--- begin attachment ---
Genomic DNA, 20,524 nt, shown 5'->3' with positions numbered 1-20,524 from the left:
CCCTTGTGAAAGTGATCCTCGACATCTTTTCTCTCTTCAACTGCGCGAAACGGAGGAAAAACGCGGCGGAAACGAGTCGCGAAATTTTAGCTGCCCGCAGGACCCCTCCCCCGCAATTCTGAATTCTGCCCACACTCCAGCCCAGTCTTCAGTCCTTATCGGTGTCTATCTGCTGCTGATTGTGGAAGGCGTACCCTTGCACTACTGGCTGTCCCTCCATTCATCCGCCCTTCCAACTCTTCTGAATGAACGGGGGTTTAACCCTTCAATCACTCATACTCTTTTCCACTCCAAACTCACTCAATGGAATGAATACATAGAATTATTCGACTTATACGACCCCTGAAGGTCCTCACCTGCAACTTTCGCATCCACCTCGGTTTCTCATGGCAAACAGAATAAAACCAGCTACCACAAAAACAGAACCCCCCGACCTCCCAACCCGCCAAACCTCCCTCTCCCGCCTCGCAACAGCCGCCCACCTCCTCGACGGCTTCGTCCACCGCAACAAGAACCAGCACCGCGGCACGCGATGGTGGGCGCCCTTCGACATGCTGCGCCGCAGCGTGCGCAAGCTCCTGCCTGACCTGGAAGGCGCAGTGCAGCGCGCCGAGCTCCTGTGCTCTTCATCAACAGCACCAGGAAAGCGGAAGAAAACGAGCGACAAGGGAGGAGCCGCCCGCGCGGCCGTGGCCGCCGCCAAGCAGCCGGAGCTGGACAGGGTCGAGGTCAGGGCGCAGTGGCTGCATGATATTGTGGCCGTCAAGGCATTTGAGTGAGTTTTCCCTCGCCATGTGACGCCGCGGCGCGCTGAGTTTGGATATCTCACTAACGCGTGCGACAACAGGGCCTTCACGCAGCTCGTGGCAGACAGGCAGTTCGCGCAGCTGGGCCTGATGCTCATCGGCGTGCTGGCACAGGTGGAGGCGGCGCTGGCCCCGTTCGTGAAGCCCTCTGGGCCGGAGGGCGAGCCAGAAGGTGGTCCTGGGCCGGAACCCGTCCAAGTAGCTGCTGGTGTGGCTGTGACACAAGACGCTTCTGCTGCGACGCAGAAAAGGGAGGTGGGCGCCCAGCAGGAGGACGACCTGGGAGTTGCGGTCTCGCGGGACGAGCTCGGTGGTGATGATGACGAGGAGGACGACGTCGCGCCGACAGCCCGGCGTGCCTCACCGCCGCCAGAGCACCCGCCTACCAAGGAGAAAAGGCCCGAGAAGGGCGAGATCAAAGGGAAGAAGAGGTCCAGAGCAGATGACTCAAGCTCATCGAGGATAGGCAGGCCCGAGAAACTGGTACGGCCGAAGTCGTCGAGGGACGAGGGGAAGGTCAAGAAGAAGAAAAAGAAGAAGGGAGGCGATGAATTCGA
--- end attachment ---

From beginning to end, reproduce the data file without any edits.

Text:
Genomic DNA, 20,524 nt, shown 5'->3' with positions numbered 1-20,524 from the left:
CCCTTGTGAAAGTGATCCTCGACATCTTTTCTCTCTTCAACTGCGCGAAACGGAGGAAAAACGCGGCGGAAACGAGTCGCGAAATTTTAGCTGCCCGCAGGACCCCTCCCCCGCAATTCTGAATTCTGCCCACACTCCAGCCCAGTCTTCAGTCCTTATCGGTGTCTATCTGCTGCTGATTGTGGAAGGCGTACCCTTGCACTACTGGCTGTCCCTCCATTCATCCGCCCTTCCAACTCTTCTGAATGAACGGGGGTTTAACCCTTCAATCACTCATACTCTTTTCCACTCCAAACTCACTCAATGGAATGAATACATAGAATTATTCGACTTATACGACCCCTGAAGGTCCTCACCTGCAACTTTCGCATCCACCTCGGTTTCTCATGGCAAACAGAATAAAACCAGCTACCACAAAAACAGAACCCCCCGACCTCCCAACCCGCCAAACCTCCCTCTCCCGCCTCGCAACAGCCGCCCACCTCCTCGACGGCTTCGTCCACCGCAACAAGAACCAGCACCGCGGCACGCGATGGTGGGCGCCCTTCGACATGCTGCGCCGCAGCGTGCGCAAGCTCCTGCCTGACCTGGAAGGCGCAGTGCAGCGCGCCGAGCTCCTGTGCTCTTCATCAACAGCACCAGGAAAGCGGAAGAAAACGAGCGACAAGGGAGGAGCCGCCCGCGCGGCCGTGGCCGCCGCCAAGCAGCCGGAGCTGGACAGGGTCGAGGTCAGGGCGCAGTGGCTGCATGATATTGTGGCCGTCAAGGCATTTGAGTGAGTTTTCCCTCGCCATGTGACGCCGCGGCGCGCTGAGTTTGGATATCTCACTAACGCGTGCGACAACAGGGCCTTCACGCAGCTCGTGGCAGACAGGCAGTTCGCGCAGCTGGGCCTGATGCTCATCGGCGTGCTGGCACAGGTGGAGGCGGCGCTGGCCCCGTTCGTGAAGCCCTCTGGGCCGGAGGGCGAGCCAGAAGGTGGTCCTGGGCCGGAACCCGTCCAAGTAGCTGCTGGTGTGGCTGTGACACAAGACGCTTCTGCTGCGACGCAGAAAAGGGAGGTGGGCGCCCAGCAGGAGGACGACCTGGGAGTTGCGGTCTCGCGGGACGAGCTCGGTGGTGATGATGACGAGGAGGACGACGTCGCGCCGACAGCCCGGCGTGCCTCACCGCCGCCAGAGCACCCGCCTACCAAGGAGAAAAGGCCCGAGAAGGGCGAGATCAAAGGGAAGAAGAGGTCCAGAGCAGATGACTCAAGCTCATCGAGGATAGGCAGGCCCGAGAAACTGGTACGGCCGAAGTCGTCGAGGGACGAGGGGAAGGTCAAGAAGAAGAAAAAGAAGAAGGGAGGCGATGAATTCGA